TS koi is just the Japanese word for "carp." The Differences Between "Koi" and "Carp"
Koi fish have infiltrated out western culture and show no signs of retreat. Everywhere I look I see koi tattoos, koi fish ponds, and even koi jewelry and clothing. What makes the koi so appealing to westerners? It may be several things. Most of them are drawn from the false assumption that "koi" is simply the Japanese word for "carp," causing many young hipsters to run right out and get a koi fish tattoo because it means strength, courage, and spiritual aspirations. Let's begin with the real history of the koi fish, and move on to the mythology.
The koi we know today is believed to be a descendent of the common carp. For centuries, Asian farmers had been putting carp in with their rice paddies in order to sell both rice and fish. In nature, the carp is found in plain brown and green colors but around the 17th century Japanese carp farmers discovered that a few had developed orange and white spots. Through selective breeding, these farmers developed the koi fish we know today. The practice of breeding koi took off rapidly when the farmers introduced the koi to Tokyo fish expeditions. Soon, people from all over Japan were breeding koi to come up with new, colorful patterns.
Let's review. This fish was bred on a farm, not found in the wild. Then, Japanese aristocrats began breeding them in their gardens. The fish was never found in the wild, never released into the wild, and would probably die rather quickly if it somehow found it's way into the wild. Keep that in mind as you read the rest of this passage.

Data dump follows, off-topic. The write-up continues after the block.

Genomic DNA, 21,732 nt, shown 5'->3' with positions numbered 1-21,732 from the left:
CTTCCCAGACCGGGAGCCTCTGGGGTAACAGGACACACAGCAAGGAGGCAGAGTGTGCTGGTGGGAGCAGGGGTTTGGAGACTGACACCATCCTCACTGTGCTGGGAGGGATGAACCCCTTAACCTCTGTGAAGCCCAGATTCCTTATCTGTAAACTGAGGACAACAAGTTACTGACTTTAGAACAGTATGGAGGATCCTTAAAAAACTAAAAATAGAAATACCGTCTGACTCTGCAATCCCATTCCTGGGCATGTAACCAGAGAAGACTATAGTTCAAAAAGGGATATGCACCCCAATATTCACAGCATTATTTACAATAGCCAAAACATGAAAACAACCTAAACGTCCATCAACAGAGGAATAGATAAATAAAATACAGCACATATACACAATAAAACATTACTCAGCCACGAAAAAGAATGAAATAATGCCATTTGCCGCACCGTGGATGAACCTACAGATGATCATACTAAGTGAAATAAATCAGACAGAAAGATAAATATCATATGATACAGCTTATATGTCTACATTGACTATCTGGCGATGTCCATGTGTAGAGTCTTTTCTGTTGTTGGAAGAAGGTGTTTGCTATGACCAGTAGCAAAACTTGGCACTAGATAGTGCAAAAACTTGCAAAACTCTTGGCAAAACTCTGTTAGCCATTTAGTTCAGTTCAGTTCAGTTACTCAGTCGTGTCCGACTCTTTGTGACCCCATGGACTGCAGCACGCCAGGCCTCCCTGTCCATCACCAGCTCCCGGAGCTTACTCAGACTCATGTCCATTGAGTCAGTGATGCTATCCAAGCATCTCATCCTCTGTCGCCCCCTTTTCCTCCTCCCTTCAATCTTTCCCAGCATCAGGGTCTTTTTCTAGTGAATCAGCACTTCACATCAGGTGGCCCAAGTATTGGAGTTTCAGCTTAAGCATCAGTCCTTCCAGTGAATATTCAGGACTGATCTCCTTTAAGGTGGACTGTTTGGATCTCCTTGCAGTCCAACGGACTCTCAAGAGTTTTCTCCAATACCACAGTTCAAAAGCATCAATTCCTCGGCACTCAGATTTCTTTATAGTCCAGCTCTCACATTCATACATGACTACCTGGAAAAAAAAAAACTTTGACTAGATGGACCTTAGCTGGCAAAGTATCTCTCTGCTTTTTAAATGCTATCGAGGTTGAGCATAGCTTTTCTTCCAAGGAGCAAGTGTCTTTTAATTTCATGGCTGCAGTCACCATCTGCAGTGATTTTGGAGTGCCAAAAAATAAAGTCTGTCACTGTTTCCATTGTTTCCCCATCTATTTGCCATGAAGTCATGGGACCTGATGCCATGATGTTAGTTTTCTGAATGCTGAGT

Many tattoo artists will tell you that the koi has been a symbol of perseverance and strength for thousands of years. This is just plain silly because koi fish didn't even come into existence until the mid-1800s. It is far more likely that legends about the common carp, or even fish in general, were simply carried over to the koi fish.
There is a Chinese legend of a "koi" fish that swam upstream, encountering many obstacles, in its quest for enlightenment. When it reached the top, it turned into a dragon. While this story is a touching metaphor, it doesn't really make a whole lot of sense. Koi fish have been a "domesticated" fish nearly since their creation, being kept in garden ponds. Koi fish are not found in the wild and probably would not survive very long if they were released into a common pond or lake. It is far more likely that a common carp was the original protagonist of the myth.
Many believe that the koi fish is a symbol of strength, courage, and good luck. Many also believe that the words "carp" and "koi" are interchangeable, which probably led to this confusion. A koi fish is much more symbolic of beauty, success (you'd have to be successful to be able to afford this expensive fish!), and I'll even give you good luck, since the original farmers certainly got lucky with their mutant carp fish. The koi fish is just a very beautiful fish that many people are seeking to decorate their bodies or their gardens with. And that's fine. The koi fish are a gorgeous breed, and very calming to watch swim about. But they are not associated with strength through adversity, dragons, or even (as one classmate said) "the symbol of the samurai." They are just pretty fish.
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